I do have very vivid memories, despite my mother’s inclination toward movement, of time when we’ve been still together.  I remember a period of time just before kindergarten, when we were home together; me playing and her near, and she made my lunch in my new lunchbox and thermos because I insisted on practicing with it before I went “off” to school. I remember too the times, I suppose around the same period, that we got “up in the bed” for a nap in the afternoons (I realized recently that in our family one gets “in the bed” at night but “up in the bed” during the day) and she would read to me from our red hardcover book of childrens’ stories.  I loved the sound of her voice, there with those stories, and too when she sang hymns at church.  I get misty-eyed thinking about how her voice soothed me so.  Those hot south Florida days on our screened back patio and up in the bed are placid in my memories.  I remember fondly too the times, when I was in elementary school and she would drive on field trips.  She didn’t do them all the time and maybe not even often, but I liked having here there, much more than she liked me volunteering her for the job, I learned.  Ours was a time when parents did not feel compelled to attend en masse their children’s every activity like field trips.  (Oh for the days.)  I remember a day of errands when we bought donuts and ended up eating the whole dozen by the end of the day, just the two of us.  A ridiculous indulgence that we still talk about in mild disbelief. I remember a time when she would go jogging and I got up with her a couple of times to jog with her in the early dawn.  When I was fourteen she took me to a fancy restaurant and we had cold daiquiris and hot popovers on pink tablecloths.  I remember too that she took me to my first gynecology appointment and to get contraception, and that she drove me to my college orientation and we stayed in the dorm room together.  And now I add to that list, which gets longer as I tap my memory, our recent trip to the beach, where we talked all the way down there and back as my son slept in the back seat with his iPod. Or maybe it was mostly me talking.  And we ate hard boiled eggs and PB&J and grapes and apples and cheese.   And we laughed and we laughed as we always do.  I hope my own children can build a list from their memories of unruffled time with me.  I suspect it won’t be a long list but I hope it doesn’t leave them pining after time with their mother, ungoing.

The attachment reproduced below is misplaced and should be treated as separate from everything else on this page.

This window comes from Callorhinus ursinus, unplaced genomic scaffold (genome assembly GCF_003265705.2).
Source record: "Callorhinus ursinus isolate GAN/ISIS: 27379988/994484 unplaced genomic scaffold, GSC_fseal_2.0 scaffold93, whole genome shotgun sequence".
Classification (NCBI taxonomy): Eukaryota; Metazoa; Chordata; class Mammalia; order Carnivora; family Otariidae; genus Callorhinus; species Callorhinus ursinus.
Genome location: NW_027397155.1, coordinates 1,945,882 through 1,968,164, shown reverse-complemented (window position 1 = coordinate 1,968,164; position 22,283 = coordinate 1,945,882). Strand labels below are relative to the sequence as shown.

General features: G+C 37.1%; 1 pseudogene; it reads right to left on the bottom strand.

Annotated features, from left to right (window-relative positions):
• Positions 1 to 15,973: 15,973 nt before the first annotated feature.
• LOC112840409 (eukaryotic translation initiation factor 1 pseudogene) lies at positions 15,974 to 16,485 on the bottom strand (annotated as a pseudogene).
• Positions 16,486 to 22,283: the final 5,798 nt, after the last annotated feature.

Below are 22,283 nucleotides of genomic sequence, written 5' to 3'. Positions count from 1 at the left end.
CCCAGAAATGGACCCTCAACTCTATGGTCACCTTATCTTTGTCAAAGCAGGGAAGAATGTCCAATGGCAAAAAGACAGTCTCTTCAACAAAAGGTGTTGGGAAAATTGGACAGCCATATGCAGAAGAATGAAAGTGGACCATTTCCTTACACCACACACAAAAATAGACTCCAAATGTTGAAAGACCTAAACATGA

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If By Serene You Mean

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My life is a big fat mess of contradictions.  Yesterday was illustrative, but really you could pick any day.  Any day at all it would be, well, either a bit fat mess, or a big fat mess of contradictions. But probably never not one of those and hardly ever not both.  Anyway, so yesterday.  I’m sitting on the couch with the fireplace burning, my Scottie dog, named Fiona (Queen of Scots), sitting at my shoulder on the back of the couch; I’m leisurely grading papers, my son’s in the family room watching TV on his holiday break, I’m drinking a hot and robust cup of English Breakfast tea—ball, not bag.  The serenity of this image belies the high-pressured deadline confronting me of submitting my final course grades online, particularly in light of the fact that I’ve underestimated (perhaps grossly) the time it would take to read the final papers and calculate final grades so my plan to ‘wrap this up’ in the morning and do some shopping later is a total wash.  The clock is ticking, the morning is as good as gone, and I. must. stay. focused.